“Brad Raffensperger certified the wrong result,” Belle Isle said. “Donald Trump should’ve gotten Georgia’s electoral votes.”

Ironically, Belle Isle also called for ditching Dominion, the company that manufactured Georgia’s new voting machines, and replacing them with hand-marked paper ballots. That’s what Democrats wanted to do prior to 2020, but Republican legislators instead decided to go with Dominion machines that spit out a paper receipt similar to a QR code.

At the same meeting, Kemp challenger Vernon Jones went even further, accusing Democrats and establishment Republicans of a vague conspiracy to oust Trump and calling for an audit like the one recently conducted in Maricopa County, Arizona, where Phoenix is located. Despite being highly irregular and set up to produce a pro-Trump result, according to elections experts, that audit actually wound up adding to Biden’s margin of victory

The election was “riddled with fraud,” Jones told Oconee Republicans. “There’s a coverup going on here…There’s a dead cat on the end of this line.”

Perhaps in deference to being in Kemp’s backyard, Jones went easy on the Athens native. “I like Brian Kemp,” he said at one point. “I like his family. But his heart wasn’t in the heartbeat bill, because life doesn’t start at six weeks. Life starts at conception.”

Until last year, Jones was a Democrat who served as DeKalb County CEO and did two stints in the legislature, but he switched parties last year and went full MAGA. It wasn’t Jones’ first flirtation with the GOP—he copped to voting for George W. Bush twice during his 2008 run for U.S. Senate. But he has a lot of explaining to do about his voting record. He told the Oconee crowd that he voted against the Kemp-backed abortion restrictions (later thrown out in court) because they weren’t strong enough. Jones does, however, have the backing of Trump, who spent much of his Perry speech attacking Kemp, even going so far as to say he’d rather have Abrams.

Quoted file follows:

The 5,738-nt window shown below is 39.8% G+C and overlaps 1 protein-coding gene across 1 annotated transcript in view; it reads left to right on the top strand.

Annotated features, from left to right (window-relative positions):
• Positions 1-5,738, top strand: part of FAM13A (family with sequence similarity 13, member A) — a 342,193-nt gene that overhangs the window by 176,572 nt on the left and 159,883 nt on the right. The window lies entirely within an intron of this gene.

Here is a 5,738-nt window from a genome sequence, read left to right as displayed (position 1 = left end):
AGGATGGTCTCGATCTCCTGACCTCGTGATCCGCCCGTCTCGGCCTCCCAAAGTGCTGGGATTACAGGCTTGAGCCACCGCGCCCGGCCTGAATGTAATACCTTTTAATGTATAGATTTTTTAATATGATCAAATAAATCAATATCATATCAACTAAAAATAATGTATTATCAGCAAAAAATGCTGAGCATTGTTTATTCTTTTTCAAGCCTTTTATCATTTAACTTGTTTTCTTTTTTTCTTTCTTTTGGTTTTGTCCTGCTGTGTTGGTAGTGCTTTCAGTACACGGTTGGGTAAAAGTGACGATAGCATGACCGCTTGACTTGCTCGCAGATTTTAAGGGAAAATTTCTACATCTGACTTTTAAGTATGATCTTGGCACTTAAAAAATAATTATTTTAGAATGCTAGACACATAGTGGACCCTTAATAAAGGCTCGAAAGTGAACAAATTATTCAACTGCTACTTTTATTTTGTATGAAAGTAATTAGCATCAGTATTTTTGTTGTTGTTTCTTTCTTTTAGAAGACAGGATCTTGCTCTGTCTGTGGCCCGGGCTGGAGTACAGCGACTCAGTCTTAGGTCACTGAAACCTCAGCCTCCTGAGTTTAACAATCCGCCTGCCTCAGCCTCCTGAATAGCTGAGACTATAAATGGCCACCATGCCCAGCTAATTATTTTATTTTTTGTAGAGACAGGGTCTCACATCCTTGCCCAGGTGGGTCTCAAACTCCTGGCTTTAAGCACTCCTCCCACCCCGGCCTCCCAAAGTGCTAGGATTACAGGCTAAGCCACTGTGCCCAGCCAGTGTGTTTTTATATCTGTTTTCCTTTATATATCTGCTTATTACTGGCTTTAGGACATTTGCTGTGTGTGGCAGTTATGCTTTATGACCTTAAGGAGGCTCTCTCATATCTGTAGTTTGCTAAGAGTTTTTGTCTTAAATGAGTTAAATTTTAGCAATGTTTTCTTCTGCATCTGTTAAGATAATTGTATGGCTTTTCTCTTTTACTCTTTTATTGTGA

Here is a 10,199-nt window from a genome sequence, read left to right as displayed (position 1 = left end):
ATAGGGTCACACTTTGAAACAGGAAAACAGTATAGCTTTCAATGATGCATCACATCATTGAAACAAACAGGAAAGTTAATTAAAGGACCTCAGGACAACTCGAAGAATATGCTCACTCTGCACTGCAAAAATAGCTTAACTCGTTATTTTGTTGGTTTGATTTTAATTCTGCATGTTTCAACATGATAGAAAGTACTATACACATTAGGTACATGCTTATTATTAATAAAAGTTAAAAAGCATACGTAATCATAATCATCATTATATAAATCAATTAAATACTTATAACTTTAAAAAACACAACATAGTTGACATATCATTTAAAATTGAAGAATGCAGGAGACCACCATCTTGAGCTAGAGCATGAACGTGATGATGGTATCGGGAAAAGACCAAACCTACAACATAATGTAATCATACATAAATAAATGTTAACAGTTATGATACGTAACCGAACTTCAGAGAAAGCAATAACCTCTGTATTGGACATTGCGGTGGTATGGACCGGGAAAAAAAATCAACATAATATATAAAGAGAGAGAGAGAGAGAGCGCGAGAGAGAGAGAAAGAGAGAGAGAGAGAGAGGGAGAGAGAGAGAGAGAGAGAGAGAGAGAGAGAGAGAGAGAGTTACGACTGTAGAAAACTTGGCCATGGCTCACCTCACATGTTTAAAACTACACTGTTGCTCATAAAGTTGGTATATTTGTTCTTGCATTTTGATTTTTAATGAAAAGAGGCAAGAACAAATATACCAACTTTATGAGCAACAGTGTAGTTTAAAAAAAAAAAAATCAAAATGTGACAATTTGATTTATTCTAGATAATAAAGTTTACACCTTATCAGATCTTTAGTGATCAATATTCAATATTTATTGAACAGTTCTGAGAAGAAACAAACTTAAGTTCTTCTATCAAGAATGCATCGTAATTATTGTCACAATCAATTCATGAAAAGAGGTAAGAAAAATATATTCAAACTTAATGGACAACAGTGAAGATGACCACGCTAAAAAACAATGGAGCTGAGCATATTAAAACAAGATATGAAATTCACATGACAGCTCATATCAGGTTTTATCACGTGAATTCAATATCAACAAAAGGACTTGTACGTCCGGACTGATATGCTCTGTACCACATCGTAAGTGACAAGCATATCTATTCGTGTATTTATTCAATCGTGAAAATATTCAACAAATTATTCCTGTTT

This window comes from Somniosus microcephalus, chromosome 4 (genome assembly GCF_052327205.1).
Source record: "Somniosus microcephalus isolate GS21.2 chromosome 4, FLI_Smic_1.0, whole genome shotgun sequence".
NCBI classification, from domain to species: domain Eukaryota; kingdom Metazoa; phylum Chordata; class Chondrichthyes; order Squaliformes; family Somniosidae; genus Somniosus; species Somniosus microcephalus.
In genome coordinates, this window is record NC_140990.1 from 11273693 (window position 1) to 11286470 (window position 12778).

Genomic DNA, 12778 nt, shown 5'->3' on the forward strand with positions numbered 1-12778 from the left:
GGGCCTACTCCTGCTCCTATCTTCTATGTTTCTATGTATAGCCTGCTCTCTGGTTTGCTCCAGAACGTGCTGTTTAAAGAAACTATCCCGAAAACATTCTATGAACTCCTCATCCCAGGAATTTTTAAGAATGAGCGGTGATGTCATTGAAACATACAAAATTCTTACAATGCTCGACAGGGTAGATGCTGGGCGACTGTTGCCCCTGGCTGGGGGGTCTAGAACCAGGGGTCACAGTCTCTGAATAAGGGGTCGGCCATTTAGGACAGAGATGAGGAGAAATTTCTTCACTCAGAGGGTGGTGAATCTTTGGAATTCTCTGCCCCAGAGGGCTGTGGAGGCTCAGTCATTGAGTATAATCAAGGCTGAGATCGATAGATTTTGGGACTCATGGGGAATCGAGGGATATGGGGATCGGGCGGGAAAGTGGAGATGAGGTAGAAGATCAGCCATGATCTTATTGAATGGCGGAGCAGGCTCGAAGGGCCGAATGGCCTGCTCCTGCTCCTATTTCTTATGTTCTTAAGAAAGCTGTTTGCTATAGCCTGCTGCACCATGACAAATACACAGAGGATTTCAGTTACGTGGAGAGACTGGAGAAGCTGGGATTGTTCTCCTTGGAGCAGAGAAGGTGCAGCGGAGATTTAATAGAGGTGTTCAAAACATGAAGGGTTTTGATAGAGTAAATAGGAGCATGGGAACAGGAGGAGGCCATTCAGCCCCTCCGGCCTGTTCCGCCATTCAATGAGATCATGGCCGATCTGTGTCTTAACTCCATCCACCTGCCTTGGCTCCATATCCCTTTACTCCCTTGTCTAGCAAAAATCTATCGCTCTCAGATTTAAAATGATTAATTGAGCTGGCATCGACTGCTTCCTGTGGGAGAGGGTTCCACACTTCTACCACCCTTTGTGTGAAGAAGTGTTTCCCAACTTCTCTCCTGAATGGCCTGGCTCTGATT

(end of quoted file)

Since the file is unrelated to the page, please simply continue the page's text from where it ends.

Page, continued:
Jones hit other hard-right talking points, too, accusing the Democratic Party of pandering to Black voters, comparing COVID-19 restrictions to Nazi Germany and railing against the transgender community, with applause lines like: “Every time I see Rachel Maddow attack white Republican men, I say, ‘Why are you attacking them when you’re trying to look like one?’”

Such rhetoric can be dangerous. Nguyen recalled how she and other women who spoke out against Trump’s attempt to steal the election became targets of threats. But even if comparatively reasonable candidates like Kemp and Raffensperger survive their primaries, they still supported Senate Bill 202.

“We shouldn’t be in a position where we breathe a sigh of relief when somebody upholds the law,” Nguyen said.